Norway: Outbreak of E.coli-infection (EHEC-infection)

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Published on 27 March 2009, 03:54 Last Update: 7 hour(s) ago by Insciences


The Norwegian Institute of Public Health has confirmed the same DNA strain of the bacterium E.coli O157 (EHEC) among the three children with hemolytic uremic syndrome (HUS) that have been reported this year. The first child became ill in January, the second in February and the third in March. In addition, a sibling of one of the children has also developed HUS, but it has not yet been confirmed whether this is the same bacterial strain. As the patients are from three different counties in Norway, the Norwegian Institute of Public Health is now handling these cases as a national disease outbreak.

The four children involved are under ten years of age and live in Eid in Sogn og Fjordane, Tromsø in Troms and Malvik in Sør-Trøndelag. One of the children has died from the disease.

E. coli are intestinal bacteria that are normally found in large amounts in animals and humans. These bacteria are usually harmless but certain strains can cause serious disease. One of these strains is the EHEC bacterium. HUS is a serious kidney disease that among children can be blamed on toxin-producing EHEC-bacteria. These bacteria usually infect from food or other sources (water, contact with animals). It is too early to comment on the cause of this outbreak. A broad investigation has begun where all possibilities are kept open but such investigations take time and the source of infection cannot always be identified.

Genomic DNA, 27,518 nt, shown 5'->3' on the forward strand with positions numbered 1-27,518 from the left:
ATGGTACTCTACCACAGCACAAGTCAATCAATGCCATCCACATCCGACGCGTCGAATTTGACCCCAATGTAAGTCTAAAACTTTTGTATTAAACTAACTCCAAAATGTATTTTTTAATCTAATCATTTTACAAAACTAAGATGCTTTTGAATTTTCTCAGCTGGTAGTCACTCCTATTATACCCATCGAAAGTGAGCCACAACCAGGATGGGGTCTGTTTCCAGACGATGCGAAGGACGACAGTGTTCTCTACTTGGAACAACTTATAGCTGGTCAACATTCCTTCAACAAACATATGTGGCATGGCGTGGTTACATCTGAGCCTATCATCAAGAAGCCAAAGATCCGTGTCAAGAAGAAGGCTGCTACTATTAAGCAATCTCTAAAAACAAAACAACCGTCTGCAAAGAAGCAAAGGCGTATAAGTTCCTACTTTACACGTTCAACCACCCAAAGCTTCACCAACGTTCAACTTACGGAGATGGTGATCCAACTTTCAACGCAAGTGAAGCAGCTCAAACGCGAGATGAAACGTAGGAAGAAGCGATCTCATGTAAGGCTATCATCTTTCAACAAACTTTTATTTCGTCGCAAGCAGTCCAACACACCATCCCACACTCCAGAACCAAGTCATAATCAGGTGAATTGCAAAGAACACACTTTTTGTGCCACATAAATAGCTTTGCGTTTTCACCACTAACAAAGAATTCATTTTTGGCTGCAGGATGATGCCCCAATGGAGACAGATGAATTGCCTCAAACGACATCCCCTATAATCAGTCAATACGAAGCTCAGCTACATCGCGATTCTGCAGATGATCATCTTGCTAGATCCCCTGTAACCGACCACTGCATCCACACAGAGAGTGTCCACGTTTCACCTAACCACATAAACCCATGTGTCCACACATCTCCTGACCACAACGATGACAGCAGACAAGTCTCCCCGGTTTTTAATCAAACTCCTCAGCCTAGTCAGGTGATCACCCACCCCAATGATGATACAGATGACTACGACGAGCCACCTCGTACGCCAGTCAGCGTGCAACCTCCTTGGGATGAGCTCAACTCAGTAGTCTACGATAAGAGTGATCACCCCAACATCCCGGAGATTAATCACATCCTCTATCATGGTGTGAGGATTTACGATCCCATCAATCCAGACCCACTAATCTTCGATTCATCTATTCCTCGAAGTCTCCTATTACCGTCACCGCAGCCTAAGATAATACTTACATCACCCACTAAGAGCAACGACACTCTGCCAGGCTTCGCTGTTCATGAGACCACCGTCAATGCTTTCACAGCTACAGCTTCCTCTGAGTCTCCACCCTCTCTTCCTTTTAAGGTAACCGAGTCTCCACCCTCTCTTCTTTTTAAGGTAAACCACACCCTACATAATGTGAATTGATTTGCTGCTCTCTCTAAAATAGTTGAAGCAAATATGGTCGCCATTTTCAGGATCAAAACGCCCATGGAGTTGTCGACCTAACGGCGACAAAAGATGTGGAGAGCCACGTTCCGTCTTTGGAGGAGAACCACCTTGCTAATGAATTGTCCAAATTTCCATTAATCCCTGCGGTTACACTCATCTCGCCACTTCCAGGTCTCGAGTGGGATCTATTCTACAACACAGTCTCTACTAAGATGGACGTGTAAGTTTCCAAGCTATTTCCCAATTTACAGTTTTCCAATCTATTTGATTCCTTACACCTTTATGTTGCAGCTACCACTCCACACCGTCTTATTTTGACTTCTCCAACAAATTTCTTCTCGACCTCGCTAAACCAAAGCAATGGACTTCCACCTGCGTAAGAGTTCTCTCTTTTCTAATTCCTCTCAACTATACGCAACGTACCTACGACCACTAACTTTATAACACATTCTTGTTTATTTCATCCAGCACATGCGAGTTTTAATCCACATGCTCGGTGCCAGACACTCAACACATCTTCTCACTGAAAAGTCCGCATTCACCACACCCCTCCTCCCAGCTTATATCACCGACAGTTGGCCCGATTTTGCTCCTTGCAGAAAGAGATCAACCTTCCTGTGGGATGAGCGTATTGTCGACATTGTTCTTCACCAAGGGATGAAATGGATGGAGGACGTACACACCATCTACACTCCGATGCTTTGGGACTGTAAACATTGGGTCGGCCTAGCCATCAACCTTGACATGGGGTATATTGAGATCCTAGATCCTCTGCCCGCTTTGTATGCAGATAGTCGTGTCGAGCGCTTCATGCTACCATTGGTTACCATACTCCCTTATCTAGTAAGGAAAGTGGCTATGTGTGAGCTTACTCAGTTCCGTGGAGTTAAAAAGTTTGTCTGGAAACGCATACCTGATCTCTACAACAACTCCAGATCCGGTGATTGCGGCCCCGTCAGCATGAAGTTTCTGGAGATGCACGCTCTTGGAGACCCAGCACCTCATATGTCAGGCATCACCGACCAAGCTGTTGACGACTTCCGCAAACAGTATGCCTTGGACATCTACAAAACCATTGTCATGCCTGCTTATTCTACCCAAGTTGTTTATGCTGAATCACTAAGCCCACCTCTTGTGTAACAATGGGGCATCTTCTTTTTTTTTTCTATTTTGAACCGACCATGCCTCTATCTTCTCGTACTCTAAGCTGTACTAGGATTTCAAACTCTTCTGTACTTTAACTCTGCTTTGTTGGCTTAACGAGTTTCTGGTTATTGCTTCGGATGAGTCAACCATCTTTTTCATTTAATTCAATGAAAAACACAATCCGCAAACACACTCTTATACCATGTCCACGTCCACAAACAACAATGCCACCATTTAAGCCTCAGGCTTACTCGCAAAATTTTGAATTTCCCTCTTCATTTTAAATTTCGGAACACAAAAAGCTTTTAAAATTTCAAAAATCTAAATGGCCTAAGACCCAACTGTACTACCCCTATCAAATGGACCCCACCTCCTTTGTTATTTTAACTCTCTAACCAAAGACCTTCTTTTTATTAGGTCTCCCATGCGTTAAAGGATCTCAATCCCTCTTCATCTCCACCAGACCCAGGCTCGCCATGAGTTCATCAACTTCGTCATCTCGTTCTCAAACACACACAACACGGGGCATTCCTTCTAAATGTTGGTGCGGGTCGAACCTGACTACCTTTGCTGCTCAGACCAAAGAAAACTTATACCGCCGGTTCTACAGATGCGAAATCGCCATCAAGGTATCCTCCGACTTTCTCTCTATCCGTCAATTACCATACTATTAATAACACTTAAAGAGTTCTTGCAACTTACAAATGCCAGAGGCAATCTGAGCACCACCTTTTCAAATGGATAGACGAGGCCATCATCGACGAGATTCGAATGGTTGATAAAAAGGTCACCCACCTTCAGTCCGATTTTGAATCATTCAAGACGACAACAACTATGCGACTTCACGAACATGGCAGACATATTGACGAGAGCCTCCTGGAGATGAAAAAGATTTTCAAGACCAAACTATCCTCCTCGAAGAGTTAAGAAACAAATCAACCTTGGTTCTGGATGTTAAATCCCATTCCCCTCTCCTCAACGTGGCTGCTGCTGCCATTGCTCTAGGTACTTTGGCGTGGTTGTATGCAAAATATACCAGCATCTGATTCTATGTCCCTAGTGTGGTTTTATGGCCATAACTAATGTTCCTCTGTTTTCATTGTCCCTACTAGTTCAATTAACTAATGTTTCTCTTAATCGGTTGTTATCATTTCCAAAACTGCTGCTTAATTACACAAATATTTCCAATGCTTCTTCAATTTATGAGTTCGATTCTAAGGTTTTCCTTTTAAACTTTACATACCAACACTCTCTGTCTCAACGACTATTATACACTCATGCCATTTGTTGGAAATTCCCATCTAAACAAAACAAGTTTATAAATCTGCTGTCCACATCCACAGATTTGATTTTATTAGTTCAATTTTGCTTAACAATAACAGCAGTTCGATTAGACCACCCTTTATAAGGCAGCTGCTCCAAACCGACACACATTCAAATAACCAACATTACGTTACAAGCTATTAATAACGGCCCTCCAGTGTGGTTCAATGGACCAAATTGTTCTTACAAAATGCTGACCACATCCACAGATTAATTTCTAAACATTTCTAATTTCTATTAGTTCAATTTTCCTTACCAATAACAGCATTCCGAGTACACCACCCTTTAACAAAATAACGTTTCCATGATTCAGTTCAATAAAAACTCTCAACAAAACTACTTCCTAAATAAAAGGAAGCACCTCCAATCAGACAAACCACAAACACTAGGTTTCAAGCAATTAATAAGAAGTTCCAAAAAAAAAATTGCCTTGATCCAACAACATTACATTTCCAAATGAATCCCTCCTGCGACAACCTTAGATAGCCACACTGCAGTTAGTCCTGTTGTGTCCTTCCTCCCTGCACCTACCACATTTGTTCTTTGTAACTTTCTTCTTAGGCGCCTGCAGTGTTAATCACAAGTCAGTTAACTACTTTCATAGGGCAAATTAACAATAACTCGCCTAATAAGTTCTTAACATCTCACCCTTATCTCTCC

In co-operation with local health officials, the local Food Safety Authorities in the respective counties have taken samples from the patients’ leftover food and interviewed their parents. Samples of food have been sent to the Veterinary Institute for analysis. If E.coli-bacteria are identified in the samples, they are sent to the Norwegian Institute of Public Health for DNA-analysis of the bacterial strain. The interview forms are also sent to the Norwegian Institute of Public Health for comparison to find possible links about the infection source.

The National Committee for Food-borne Diseases will be summoned to advise the Norwegian Institute of Public Health and the Norwegian Food Safety Authority on the next stages of investigation. International networks will also be called upon as required.

People, particularly children, with bloody diarrhoea should seek medical advice as soon as possible.

Health professionals and hospitals should test patients with bloody diarrhoea for possible EHEC and report suspected cases of EHEC and/or HUS to local health officials and the Norwegian Institute of Public Health’s Infectious Disease Control.

The Norwegian Food Safety Authority is leading and co-ordinating the investigation in the food chain, in co-operation with the Veterinary Institute. The Norwegian Institute of Public Health is leading and co-ordinating the investigation in the population.




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